My dad loved his album, “Telly,” which I own.
Yes, it is Telly Savalas — the bald, lolly-pop licking star of the gritty cop show, “Kojak,” portraying a New York City Police Department detective lieutenant, airing on CBS from 1973 to 1978.
The show led to a singing career for Savalas including the 1974 vinyl release “Telly,” containing a favorite song, “Rubber Bands and Bits of String.”
“She used to save the darndest things, like rubber bands and bits of string.”
Leaving behind tool and tackle boxes, dad left remnants of his hobbies with other hints of his life tucked in — the matchbooks, small notes and candy wrappers — hidden beneath his handmade flies, screwdrivers and wrenches.
Frequent fishing trips to Canada and other local waterways are captured in many cherished photos with his beloved orphan friends, holding the catch of the day with a wide, gap-toothed grin.
While my love for the sport never grew near his passion, wanting that connection and living in the wild, I renewed my fishing license every year as a West Virginia resident.
Dad liked a jon boat, but the best method is standing in the water, waist-high and waiting — where he could be found at sunrise during family beach trips.
Sitting on the sidelines is inactive and scorching in the summers, and the colder weather allows better fashion choices, such as strapping on waders and wrapping in flannel.
Baiting the hooks comes with colorful variety, from a friend using bloody chicken livers wrapped in pantyhose, to me using worms. The toughest is removing fish from the hooks and avoiding the sharp jagged spines.
One adventure took me across an on old wooden bridge with missing slats, revealing the long drop below. The dangerous walk was more appealing than facing the gnarled fangs of the millions of ticks waiting in the woods.
Speaking of fish, living just a stone’s throw away I recently purchased some fresh goodness from Seafood FrenZy at 115 Whitaker St. in Enfield.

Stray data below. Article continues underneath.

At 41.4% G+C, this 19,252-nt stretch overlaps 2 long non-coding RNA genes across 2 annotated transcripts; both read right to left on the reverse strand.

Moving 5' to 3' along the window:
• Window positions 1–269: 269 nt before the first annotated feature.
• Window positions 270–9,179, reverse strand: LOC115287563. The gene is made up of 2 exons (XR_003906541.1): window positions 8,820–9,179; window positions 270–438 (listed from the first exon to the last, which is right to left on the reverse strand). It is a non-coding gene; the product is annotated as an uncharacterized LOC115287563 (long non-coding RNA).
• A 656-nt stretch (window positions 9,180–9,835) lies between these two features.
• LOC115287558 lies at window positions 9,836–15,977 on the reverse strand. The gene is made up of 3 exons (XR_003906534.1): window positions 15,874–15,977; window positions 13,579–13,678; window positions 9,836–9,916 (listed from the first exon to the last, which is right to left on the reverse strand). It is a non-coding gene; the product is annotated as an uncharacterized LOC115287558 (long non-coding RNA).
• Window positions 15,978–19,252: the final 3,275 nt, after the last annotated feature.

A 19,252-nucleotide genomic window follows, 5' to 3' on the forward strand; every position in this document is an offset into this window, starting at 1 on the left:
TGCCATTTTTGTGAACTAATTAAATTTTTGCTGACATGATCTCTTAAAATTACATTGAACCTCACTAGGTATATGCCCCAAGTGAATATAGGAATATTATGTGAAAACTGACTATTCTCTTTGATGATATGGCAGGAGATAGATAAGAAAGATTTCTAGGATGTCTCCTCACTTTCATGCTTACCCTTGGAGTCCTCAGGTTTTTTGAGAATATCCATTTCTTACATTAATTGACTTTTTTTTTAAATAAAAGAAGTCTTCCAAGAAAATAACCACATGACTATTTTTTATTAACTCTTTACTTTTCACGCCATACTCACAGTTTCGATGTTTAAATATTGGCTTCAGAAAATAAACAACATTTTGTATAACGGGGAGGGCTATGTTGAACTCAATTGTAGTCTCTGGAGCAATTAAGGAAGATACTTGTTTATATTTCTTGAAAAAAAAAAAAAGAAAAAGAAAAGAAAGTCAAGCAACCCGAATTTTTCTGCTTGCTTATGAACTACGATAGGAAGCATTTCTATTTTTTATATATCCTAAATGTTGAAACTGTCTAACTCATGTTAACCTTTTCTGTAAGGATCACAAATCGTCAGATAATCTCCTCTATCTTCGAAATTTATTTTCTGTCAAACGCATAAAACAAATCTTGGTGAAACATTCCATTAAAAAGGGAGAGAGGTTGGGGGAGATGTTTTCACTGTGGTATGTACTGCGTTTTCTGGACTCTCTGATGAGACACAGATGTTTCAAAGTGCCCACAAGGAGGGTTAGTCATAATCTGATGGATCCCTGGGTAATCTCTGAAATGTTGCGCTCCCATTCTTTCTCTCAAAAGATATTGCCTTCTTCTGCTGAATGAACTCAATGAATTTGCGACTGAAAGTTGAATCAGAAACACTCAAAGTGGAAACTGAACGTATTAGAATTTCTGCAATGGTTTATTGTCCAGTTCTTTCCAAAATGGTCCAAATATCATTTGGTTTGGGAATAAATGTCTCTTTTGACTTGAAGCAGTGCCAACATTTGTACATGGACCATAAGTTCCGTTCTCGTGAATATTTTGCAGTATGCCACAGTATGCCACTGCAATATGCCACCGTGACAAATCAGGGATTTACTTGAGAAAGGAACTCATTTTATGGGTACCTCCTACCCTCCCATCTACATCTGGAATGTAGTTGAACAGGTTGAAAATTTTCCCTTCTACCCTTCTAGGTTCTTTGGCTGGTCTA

Locally owned and operated by Molly Yates, she promises, “We truly care about each person who buys seafood here.”
What took me so long I asked myself — during bites of the mild flakey catfish fillets. After a dusting of blackening seasoning placed in hot butter, they sizzled to perfection. Along with the large, meaty shrimp, covered in Frank’s Red Hot also cooked in butter, made a delightfully flavorful meal — wanting more.
Her seafood comes raw and fresh, with the proof located in the smell of her shop. Fish smells like fish, but there is a definite difference. Asking if she sold crab legs, she showed large clusters available along with tuna, scallops, salmon, oysters, perch and butterfish — heads on, heads off — to name a few.
It is the hands-on care her locally-owned business provides. But mostly it is her way that I love — sweet, sincere and standing behind her products. Also, if your pants need hemming, she has connections to a seamstress — bring them by.
“Flowers on the window sill, a long forgotten grocery bill, seashells from the Jersey Shore, a teapot from an antique store — I should throw them all away, but not today.”
Cherishing the fleeting moments; and that is all.
News Editor Carolyn Harmon can be reached at email@example.com or 252-410-7058.
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